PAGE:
Local journalist focuses on media, election

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Rain drops raced down the freshly washed windows as the chatter filled room hushed to an expectant silence.

Brad Byrd, lead news anchor for Eyewitness News, cleared his throat and thanked the room of 20 people for taking the time to hear him speak.

Byrd began by explaining that even though social media has the power to do great things in the world, it has a dark side.

“I do not know everything when it comes to journalism and the media,” Byrd said. “Especially after this election, I have been forced to reevaluate my knowledge and my understanding of our political system.”

The point of Byrd’s speech was to debrief the recent election and how the media’s projections were so off.

“How many of you have heard about the 1948 Chicago newspaper headline?” Byrd asked. “The headline came after the presidential race between Dewy and Truman. Truman won the election, yet the Chicago newspaper released a story with the headline: Dewy defeats Truman.”

Byrd explained what we are going through right now after this recent election is similar in some ways.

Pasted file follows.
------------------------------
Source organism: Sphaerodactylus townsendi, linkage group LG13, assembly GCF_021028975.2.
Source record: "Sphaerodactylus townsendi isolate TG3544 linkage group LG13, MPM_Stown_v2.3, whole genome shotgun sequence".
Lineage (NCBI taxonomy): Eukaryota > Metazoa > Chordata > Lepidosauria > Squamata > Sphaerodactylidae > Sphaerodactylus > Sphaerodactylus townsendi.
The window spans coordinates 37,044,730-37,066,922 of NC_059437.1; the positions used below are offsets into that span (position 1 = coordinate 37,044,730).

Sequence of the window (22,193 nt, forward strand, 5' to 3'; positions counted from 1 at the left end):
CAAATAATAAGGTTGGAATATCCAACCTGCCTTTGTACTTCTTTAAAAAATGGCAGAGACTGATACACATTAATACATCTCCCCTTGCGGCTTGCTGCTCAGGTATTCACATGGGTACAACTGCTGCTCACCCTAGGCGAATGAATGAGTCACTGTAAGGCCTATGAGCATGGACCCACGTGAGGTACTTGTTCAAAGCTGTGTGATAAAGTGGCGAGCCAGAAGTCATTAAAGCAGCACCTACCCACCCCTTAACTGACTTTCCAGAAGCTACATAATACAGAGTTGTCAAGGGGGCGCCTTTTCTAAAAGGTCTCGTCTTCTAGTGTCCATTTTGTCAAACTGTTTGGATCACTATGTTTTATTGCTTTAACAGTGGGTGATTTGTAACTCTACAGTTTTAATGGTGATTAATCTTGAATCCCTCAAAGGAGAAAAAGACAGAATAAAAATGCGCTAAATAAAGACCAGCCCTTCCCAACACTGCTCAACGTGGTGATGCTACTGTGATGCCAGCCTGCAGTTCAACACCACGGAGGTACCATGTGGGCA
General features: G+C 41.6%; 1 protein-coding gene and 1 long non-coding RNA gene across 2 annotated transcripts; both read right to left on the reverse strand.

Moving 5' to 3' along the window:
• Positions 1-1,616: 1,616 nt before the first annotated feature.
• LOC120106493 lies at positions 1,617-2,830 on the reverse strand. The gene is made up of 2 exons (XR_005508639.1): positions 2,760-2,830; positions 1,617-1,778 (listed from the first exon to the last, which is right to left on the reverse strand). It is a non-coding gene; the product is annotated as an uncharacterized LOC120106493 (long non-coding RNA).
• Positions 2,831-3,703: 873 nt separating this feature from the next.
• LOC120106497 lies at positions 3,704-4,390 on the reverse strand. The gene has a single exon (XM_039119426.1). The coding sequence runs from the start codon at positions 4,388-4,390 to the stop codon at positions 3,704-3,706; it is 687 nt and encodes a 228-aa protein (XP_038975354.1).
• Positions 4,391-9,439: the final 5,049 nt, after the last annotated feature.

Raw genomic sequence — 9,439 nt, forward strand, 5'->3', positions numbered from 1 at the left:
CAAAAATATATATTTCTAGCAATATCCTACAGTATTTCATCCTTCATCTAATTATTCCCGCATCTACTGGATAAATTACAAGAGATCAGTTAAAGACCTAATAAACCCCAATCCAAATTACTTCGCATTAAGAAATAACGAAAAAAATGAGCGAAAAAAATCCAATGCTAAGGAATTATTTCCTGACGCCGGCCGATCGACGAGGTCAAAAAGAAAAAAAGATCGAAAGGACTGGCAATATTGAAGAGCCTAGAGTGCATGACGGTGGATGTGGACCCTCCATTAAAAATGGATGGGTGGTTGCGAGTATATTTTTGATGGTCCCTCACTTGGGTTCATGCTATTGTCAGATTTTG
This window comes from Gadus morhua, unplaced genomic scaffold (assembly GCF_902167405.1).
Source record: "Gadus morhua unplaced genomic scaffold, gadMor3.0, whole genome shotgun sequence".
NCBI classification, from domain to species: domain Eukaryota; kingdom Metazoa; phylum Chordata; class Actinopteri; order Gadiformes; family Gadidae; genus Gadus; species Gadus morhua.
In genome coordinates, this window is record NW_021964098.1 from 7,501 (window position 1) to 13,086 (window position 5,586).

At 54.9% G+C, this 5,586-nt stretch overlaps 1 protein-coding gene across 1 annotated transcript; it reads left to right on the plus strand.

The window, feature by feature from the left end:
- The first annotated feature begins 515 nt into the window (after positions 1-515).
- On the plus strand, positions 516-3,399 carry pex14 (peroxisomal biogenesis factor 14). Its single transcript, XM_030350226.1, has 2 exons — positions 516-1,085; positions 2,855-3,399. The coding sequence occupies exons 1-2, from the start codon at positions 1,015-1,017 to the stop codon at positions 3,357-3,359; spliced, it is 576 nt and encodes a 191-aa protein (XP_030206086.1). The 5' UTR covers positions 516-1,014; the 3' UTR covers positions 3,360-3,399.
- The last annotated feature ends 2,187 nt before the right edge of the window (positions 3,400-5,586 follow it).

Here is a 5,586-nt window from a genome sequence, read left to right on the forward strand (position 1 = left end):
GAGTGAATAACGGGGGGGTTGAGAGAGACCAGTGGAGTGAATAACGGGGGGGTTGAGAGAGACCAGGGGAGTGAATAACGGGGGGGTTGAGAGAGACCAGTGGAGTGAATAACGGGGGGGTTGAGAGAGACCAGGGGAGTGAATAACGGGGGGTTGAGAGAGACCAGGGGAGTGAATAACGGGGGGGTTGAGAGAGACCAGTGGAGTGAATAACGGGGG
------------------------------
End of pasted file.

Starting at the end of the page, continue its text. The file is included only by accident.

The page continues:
“We were not even close when it came to projecting who would win this election,” Byrd said. “Where did we go wrong?”

Kelly McBride, an administrative assistant in the college of Liberal Arts said she was interested in attending the event because of her close work with social media.

“Listening to an insider view of journalism is fascinating,” McBride said. “I think my biggest take-away from today is that social media is constantly evolving. It is it’s own beast. I don’t think social media is inherently good or bad; it is capable of whatever we use it for.”

Byrd spent some time discussing the way social media played into the false projections of the winner of the election.

“Twitter was huge for this election,” Byrd said. “Not to sound like Trump, but it was huge. Especially because of the  way journalists used Twitter. It has become all about getting the information out there the quickest. So much error occurs when journalists don’t slow down and evaluate what they are posting.”

Byrd said the biggest errors come from multi-tasking.

“For student journalists, I have a few pieces of advice,” Byrd said. “Take a deep breath and focus on one thing at a time. Be careful what you post on social media. Fact check.”

English instructor Jim Hunter said he came to the event because of his personal relationship with Byrd.

“I was a little surprised how media centric this talk was,” Hunter said. “Well, maybe I wouldn’t say surprised. I think I was more appalled.”

Hunter revealed he is not on any social media platform.

“I get my news the old-fashioned way,” Hunter said. “If that means I get my news a little slower than I would if I were on Twitter or Facebook then that’s fine with me.”

Byrd left the audience with the challenge not to take information on social media for face value.

“If you are getting the bulk of your information off social media,” Byrd said, “you need to fact check.”

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